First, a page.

Thrombopoietin (TPO) is the key growth factor for platelet production and is elevated in states of platelet depletion. TPO serum levels have been shown to be significantly higher in subjects with severe malaria, normalizing within 14-21 days of therapy.  Two types of changes in platelet dysfunction are seen in malaria. Initially, there is platelet hyperactivity, this is followed by platelet hypoactivity. Platelet hyperactivity results from various aggregating agents like immune complexes, surface contact of platelet membrane to malarial red cells and damage to endothelial cells. The injured platelets undergo lysis intravascularly. The release of platelet contents can activate the coagulation cascade and contributes to DIC. Transient platelet hypoactivity is seen following this phase and returns to normal in one to two weeks. , Thrombocytopenia improves with disease resolution and the platelet count is generally normal within seven days but ranged from 2-28 days in one series. 
| Conclusion|| |
Thrombocytopenia is common in the laboratory diagnosis of malaria and presence of thrombocytopenia is not a distinguishing feature between the two types of malaria. Its presence in patients who present with acute febrile illness in the tropics, increases the probability of malaria. This may be used in addition to the clinical assessment, to heighten the suspicion of this disease. If thrombocytopenia is present, malaria has to be ruled out before performing expensive tests to rule out other febrile conditions, so that a prompt treatment can be initiated.
| References|| |
|1.||World Health Organization. WHO 2011, Malaria Fact Sheet. |
|2.||Faseela TS, Ronald AR, Anita KB, Chaithra SM, Rai Y. Diagnostic Value of Platelet Count in Malaria. J Clin Diagn Res 2011;5:464-6. |
|3.||Khan SA, Ali W. Platelet count in malaria. Pak J Pathol 2008;19:86-8. |
|4.||Rathod DA, Patel V. Diagnosis of acute malaria by laser based cell counter with comparison of conventional and recent techniques in Indian scenario. Indian J Pathol Microbiol 2009;52:185-8. |
|5.||Lathia TB, Joshi R. Can hematological parameters discriminate malaria from nonmalarious acute febrile illness in the tropics? Indian J Med Sci 2004;58:239-44. |
|6.||Tangpukdee N, Duangdee C. Malaria Diagnosis: A brief review. Korean J Parasitol 2009;47:93-102. |
|7.||Khan SJ, Khan FR, Usman M, Zahid S. Malaria can lead to Thrombocytopenia. Rawal Med J 2008;33:183-5. |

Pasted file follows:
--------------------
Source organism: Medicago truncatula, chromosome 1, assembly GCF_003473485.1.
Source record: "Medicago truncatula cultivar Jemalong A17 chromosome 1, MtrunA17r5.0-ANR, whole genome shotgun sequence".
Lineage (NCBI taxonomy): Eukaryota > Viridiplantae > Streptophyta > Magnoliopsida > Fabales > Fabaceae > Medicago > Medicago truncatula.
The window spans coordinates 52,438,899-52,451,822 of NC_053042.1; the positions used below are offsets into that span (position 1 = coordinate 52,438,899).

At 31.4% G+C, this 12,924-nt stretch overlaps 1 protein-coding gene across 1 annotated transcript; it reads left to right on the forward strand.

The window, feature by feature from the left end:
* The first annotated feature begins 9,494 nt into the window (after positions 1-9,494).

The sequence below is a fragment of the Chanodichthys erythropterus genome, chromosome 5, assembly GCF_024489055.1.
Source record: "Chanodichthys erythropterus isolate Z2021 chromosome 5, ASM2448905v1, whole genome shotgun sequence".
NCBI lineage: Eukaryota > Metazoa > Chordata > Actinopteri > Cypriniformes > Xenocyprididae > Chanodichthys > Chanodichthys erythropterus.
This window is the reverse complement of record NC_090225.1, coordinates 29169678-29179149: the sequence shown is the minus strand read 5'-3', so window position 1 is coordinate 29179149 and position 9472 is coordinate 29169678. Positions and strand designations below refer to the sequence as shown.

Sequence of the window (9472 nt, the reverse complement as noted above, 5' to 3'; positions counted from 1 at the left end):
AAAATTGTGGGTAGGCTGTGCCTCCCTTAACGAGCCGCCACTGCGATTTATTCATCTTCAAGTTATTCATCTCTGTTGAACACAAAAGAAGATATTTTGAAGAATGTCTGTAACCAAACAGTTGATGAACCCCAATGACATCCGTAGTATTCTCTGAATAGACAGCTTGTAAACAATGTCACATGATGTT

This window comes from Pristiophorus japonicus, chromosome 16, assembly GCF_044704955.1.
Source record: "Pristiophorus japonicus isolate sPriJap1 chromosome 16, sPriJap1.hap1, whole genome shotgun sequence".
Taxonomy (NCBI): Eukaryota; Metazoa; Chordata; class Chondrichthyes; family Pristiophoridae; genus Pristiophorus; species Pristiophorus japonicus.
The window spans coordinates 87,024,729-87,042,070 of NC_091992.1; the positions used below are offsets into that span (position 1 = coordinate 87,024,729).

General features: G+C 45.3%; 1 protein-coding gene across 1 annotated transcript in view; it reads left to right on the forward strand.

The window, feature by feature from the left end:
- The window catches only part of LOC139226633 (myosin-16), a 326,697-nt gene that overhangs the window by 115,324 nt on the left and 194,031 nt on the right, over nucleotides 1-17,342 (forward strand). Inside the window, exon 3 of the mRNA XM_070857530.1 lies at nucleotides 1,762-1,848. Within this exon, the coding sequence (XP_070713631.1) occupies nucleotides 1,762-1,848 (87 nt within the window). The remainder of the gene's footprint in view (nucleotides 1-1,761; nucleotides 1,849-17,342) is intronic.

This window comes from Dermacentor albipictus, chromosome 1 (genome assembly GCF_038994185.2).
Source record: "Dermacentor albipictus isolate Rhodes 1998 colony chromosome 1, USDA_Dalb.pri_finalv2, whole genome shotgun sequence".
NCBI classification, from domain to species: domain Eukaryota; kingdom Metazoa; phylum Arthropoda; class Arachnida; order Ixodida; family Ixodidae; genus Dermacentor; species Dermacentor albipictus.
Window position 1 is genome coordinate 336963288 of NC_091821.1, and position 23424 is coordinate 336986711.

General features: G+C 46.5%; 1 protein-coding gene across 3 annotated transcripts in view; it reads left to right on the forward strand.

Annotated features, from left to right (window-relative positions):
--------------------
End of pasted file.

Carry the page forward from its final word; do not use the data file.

|8.||Jadhav UM, Patkar VS, Kadam NN. Thrombocytopenia in malaria - correlation with type and severity of malaria. J Assoc Physicians India 2004;52:615-8. |
|9.||Niazi GA. Haematological aspect of malaria in a population based hospital, Saudi Arabia. J Egypt Soc Parasitol 1995;25:787-93. |
|10.||Mert A, Ozaras R, Tabak F, Bilir M, Ozturk R, Aktuglu Y. Malaria in Turkey: A review of 33 cases. Eur J Epidemiol 2003;18:579-82. |
|11.||Kute VB, Trivedi Hl, Vanikar AV, Shah PR, Gumber MR, Patel HV, et al. Plasmodium vivax Malaria-associated Acute Kidney Injury, India, 2010-2011. Emerg Infect Dis 2012;18:842-5. |
|12.||Kakar A, Bhoi S, Prakash V, Kakar S. Profound thrombocytopenia in Plasmodium vivax malaria. Diagn Microbiol Infect Dis 1999;35:243-4. |
|13.||Fajardo LF, Tallent C. Malarial parasites within human platelets. JAMA 1974;229:1205-9. |
|14.||Kreil A, Wenisch C, Brittenham G, Looareesuwan S, Peck-Radosavljevic M. Thrombopoietin in Plasmodium falciparum malaria. Br J Haematol 2000;109:534-6. |
|15.||Srichaikul T, Pulket C, Sirisatepisan T, Prayoonwiwat W. Platelet dysfunction in malaria. Southeast Asian J Trop Med Pub Health 1988;19:225-33. |
|16.||Mohanty S, Marwaha K, Ghosh S. Functional and ultrastructural changes of platelets in malaria infection. J Clin Invest 1988;71:832-6. |
|17.||Moulin F, Lesage F, Legros AH, Maroga C, Moussavou A, Guyon P, et al. Thrombocytopenia and Plasmodium falciparum malaria in children with different exposures. Arch Dis Child 2003;88 : 540-1. |
|18.||Mohanty D, Ghosh K, Nandwani SK, Shetty S, Phillips C, Rizvi S, et al. Fibrinolysis, inhibitors of blood coagulation, and monocyte derived coagulant activity in acute malaria. Am J Hematol 1997;54:23-9. |
|19.||Murthy GL, Sahay RK, Srinivasan VR, Upadhaya AC, Shantaram V, Gayatri K. Clinical profile of falciparum malaria in a tertiary care hospital. J Indian Med Assoc 2000;98:160-2. |
|20.||Mohapatra MK, Padhiary KN, Mishra DP, Sethy G. Atypical manifestations of Plasmodium vivax malaria. Indian J Malariol 2002;39:18-25. |
|21.||Kumar A, Shashirekha. Thrombocytopenia: an indicator of acute vivax malaria. Indian J Pathol Microbiol 2006;49:505-8. |
|22.||Prasad R, Das BK, Pengoria R, Mishra OP, Shukla J, Singh TB. Coagulation status and platelet functions in children with severe falciparum malaria and their correlation of outcome. J Trop Pediatr 2009;55:374-8. |
|23.||Kochar DK, Das A, Kochar A, Middha S, Acharya J, Tanwar GS, et al. Thrombocytopenia in Plasmodium falciparum, Plasmodium vivax and mixed infection malaria: A study from Bikaner (Northwestern India). Platelets 2010;21:623-7. |
|24.||George P, Alexander LM. A study on the clinical profile of complicated Plasmodium vivax mono-infections. Asian Pac J Trop Med 2010;3:560-2. |
|25.||Srivastava S, Ahmad S, Shirazi N, Verma SK, Puri P. Retrospective analysis of vivax malaria patients presenting to tertiary referral centre of Uttarakhand. Acta Trop 2011;117:82-5. |
Manmeet K Gill
H.N. 22265/A, Shant Nagar, Bathinda, Punjab
Source of Support: None, Conflict of Interest: None
[Table 1], [Table 2], [Table 3], [Table 4], [Table 5]